warning Hi, we've moved to USCANNENBERGMEDIA.COM. Visit us there!

Neon Tommy - Annenberg digital news

L.A. Libraries Seek Reprieve From Jerry Brown

Dan Watson |
January 14, 2011 | 10:37 a.m. PST

Staff Reporter

L.A. library officials met this week to discuss the impact Jerry Brown's proposal to cut all state support for libraries would have on their already reduced hours. (Dan Watson)
L.A. library officials met this week to discuss the impact Jerry Brown's proposal to cut all state support for libraries would have on their already reduced hours. (Dan Watson)

As the people of Los Angeles drive forward with a measure to increase funds to the Los Angeles Public Library, a new proposal by California Gov. Jerry Brown threatens to derail the plans as the state continues to deal with dire financial deficits.

Facing urgent budget concerns, Brown has proposed eliminating all state funds to libraries in the next budget, a $30 million shortfall to the state system at large.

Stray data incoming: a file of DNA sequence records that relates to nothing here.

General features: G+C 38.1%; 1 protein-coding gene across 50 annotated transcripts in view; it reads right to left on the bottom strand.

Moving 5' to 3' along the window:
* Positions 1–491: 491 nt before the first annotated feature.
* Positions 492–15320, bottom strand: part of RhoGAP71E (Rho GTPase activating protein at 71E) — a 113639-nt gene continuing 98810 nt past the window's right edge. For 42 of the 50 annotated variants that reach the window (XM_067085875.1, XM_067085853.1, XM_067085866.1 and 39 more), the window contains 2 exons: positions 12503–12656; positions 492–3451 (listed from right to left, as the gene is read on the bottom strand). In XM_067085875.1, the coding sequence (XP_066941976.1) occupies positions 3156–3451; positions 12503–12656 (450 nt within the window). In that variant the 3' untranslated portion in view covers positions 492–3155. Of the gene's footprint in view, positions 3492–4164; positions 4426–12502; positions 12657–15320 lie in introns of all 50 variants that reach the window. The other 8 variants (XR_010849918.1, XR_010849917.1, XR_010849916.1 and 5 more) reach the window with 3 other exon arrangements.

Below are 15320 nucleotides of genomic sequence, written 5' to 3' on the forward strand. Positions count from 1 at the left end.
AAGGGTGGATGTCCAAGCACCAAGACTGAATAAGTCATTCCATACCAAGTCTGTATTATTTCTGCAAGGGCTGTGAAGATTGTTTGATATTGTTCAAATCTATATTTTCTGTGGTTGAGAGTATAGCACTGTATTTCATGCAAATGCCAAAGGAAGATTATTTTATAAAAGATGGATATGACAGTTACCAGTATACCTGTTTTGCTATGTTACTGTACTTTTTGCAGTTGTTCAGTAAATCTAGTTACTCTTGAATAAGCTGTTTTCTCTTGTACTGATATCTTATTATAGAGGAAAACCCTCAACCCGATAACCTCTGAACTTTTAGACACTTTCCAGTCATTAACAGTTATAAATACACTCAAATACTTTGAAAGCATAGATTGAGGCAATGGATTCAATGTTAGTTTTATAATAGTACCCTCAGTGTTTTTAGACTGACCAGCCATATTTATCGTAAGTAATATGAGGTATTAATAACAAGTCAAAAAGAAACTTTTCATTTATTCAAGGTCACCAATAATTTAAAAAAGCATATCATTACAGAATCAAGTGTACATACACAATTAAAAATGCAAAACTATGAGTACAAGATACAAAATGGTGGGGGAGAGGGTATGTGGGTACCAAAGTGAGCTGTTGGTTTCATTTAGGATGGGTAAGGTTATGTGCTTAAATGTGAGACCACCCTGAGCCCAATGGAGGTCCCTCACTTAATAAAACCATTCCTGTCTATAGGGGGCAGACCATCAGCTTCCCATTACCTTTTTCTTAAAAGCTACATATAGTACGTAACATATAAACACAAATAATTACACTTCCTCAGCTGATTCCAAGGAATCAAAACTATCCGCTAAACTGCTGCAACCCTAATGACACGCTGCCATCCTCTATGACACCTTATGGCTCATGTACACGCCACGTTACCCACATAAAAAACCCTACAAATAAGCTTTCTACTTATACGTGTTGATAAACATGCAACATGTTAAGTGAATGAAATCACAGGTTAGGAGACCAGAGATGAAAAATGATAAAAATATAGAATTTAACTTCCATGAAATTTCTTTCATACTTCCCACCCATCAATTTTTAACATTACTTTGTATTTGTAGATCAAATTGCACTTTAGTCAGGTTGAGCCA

Already the Los Angeles Public Library has been hard-squeezed, bringing passionate pleas for a return to full funding — others say the measure to do so is misguided and misleading.

Wide-ranging cuts this year by Los Angeles Mayor Antonio Villaraigosa and the City Council included taking away $22 million for the 2010-11 library system budget through an unprecedented elimination of library hours. Axed were all Monday hours across the 73 branches, as well as Sunday at the Central Library and eight others.

“It was the first time in the 140 years that the Los Angeles Public Library has been around that it has had to cut services,” said Brenda Breaux, public relations specialist for the system.

In an attempt to coagulate the cuts, the people of Los Angeles are scheduled to vote on Measure L in March, the Los Angeles Reassignment of Funds for Library System. If passed, it would require a higher share of property tax revenues to be earmarked for libraries, diverting away an estimated $18 million a year from other programs in the city’s general operating budget .

Heralded as a way to return the library to its former hours, not all see the plan as a failsafe relocation of funds.

“It sounds good, it gets the elected officials off the hook,” said Los Angeles citizen Joyce Dillard, who was the lead signature on the voter guide’s opposition to Measure L. “But when they leave, someone will have to address it.”